On March 12 Robert Wise celebrated a hard-earned win in a civil suit brought by the government. That’s the day U.S. District Judge David C. Godbey of the Northern District of Texas in Dallas issued a final take-nothing judgment in Federal Trade Commission v. Financial Freedom Processing, et al., stating that the FTC had failed to establish by a preponderance of evidence that Wise’s clients — Dallas-based consumer-debt settlement companies and some of their founders — had violated the FTC Act.

According to the final judgment, the FTC initially brought two suits, which the court consolidated on April 1, 2011, as Federal Trade Commission v. Financial Freedom Processing, Inc. et al. The FTC named as defendants Financial Freedom Processing, d/b/a Financial Freedom of America, and its founders, brothers Corey and Brent Butcher, and Debt Consultants of America Inc. and Debt Professionals of America, and their founders, Robert Creel and Nikki Vrla (formerly Creel), who were previously married. Wise represented all the defendants. [See the judgment.]

According to Godbey’s March 12 findings of fact and conclusions of law, the FTC alleged that the defendants had violated Section 5(a) of the FTC Act, 15 U.S.C. §45(a) with their advertising claims about the savings prospective customers would achieve and how quickly they would achieve them. In their answers, the defendants all denied the FTC’s allegations.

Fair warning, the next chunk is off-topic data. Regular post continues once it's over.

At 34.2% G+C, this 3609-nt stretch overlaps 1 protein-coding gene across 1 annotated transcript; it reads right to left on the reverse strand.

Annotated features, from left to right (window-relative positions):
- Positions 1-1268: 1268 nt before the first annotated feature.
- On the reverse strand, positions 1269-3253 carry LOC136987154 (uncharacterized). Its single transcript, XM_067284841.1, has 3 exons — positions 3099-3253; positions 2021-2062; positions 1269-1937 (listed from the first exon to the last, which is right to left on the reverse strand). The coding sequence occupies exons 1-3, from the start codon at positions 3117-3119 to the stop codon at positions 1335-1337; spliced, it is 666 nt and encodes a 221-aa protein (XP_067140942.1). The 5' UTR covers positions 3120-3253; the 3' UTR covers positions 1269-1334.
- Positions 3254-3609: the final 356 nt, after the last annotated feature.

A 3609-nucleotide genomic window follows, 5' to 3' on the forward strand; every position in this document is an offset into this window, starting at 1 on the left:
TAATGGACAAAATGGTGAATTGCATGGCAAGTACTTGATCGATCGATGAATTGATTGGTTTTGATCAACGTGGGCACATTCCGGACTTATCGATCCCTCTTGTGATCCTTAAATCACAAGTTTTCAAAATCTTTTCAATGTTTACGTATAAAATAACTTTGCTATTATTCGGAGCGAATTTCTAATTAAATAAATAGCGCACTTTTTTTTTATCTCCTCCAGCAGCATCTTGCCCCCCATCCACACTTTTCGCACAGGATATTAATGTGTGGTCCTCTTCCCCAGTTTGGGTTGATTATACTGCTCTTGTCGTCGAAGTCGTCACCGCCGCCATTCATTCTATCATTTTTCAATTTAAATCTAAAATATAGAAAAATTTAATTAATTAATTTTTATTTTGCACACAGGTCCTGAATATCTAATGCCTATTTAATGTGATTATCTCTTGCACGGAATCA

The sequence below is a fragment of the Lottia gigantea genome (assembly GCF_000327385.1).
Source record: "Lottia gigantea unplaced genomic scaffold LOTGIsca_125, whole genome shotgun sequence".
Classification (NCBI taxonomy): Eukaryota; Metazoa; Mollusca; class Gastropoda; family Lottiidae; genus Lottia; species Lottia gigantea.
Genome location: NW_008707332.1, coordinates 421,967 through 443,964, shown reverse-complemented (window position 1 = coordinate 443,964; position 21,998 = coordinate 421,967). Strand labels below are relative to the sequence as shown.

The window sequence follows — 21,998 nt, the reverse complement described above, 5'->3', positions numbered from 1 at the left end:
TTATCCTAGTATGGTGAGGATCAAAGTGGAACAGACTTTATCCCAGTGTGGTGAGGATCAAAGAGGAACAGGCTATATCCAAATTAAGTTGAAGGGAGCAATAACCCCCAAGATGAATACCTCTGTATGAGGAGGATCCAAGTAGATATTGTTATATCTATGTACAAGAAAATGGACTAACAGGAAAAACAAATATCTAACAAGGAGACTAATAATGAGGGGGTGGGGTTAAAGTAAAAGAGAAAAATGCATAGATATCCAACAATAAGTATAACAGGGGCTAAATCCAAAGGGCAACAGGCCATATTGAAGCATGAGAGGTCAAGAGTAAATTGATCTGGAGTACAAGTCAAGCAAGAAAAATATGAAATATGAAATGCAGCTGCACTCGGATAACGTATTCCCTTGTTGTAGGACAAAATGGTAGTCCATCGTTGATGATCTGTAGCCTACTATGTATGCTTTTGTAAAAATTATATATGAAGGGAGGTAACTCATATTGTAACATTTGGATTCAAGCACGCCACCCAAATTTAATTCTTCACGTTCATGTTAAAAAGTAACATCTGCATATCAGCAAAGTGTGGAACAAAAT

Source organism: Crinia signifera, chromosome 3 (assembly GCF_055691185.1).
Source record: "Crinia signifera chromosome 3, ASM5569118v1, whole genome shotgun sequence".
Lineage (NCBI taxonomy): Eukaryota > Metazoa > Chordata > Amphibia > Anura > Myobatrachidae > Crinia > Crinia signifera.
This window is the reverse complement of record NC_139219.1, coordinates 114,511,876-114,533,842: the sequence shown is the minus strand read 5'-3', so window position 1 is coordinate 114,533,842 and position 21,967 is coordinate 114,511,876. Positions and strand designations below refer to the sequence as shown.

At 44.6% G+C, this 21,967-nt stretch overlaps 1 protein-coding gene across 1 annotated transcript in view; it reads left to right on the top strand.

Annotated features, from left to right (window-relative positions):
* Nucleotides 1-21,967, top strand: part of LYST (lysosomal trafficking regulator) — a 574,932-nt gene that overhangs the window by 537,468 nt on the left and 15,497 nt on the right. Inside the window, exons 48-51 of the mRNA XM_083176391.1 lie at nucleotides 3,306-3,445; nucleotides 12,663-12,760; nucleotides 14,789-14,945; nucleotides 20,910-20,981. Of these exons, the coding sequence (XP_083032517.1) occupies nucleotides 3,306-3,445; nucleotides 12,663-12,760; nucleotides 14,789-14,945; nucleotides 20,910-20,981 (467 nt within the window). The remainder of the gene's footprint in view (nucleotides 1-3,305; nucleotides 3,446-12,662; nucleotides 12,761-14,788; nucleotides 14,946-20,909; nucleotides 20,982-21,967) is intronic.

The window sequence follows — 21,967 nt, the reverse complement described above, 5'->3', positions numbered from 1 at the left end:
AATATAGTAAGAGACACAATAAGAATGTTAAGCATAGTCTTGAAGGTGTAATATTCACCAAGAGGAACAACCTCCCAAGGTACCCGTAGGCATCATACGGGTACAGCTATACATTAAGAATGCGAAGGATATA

In his findings and conclusions, Godbey described Wise’s clients’ services as helping consumers who have more debt than they can service by negotiating with their creditors to seek a reduced payment as settlement. Godbey wrote, “The FTC complains that the savings claims and timing claim are both false and unsubstantiated. This turns in large part on how the claims are interpreted.” He found that the promises of the savings claims and the timing claim that the defendants had made in their advertisements “were true for a majority of customers . . . who completed the program.” [See the findings of fact.]

Wise, a partner in Dallas’ Lillard Wise Szygenda, says he persuaded the judge during the seven-day bench trial last December by using a “belt and suspenders” approach: empirical and expert-opinion support for his arguments.

One of the experts he called to testify described a survey of what meaning consumers gleaned from the ads. Another expert Wise called, a former FTC official, offered his opinion about what meaning consumers would get from the ads. That doubled-down effort spared his clients big payouts. Wise points to proposed orders the FTC filed on Jan. 11, seeking $58 million.

Ann LeJeune, the lawyer who led the FTC’s team at the trial, did not return a call seeking comment. Instead, Peter Kaplan, deputy public affairs director for the FTC, emailed a statement from Jessica Rich, the director of the division of financial practices for the FTC, that reads in part, “We’re disappointed in the Judge’s ruling. . . . We are considering all our options.”

Wise says, despite the victory, his clients have begun winding down their businesses, due in large part to the costs and negative publicity stemming from litigating this case. He expects his clients to seek attorneys’ fees, regardless of whether the federal agency appeals.

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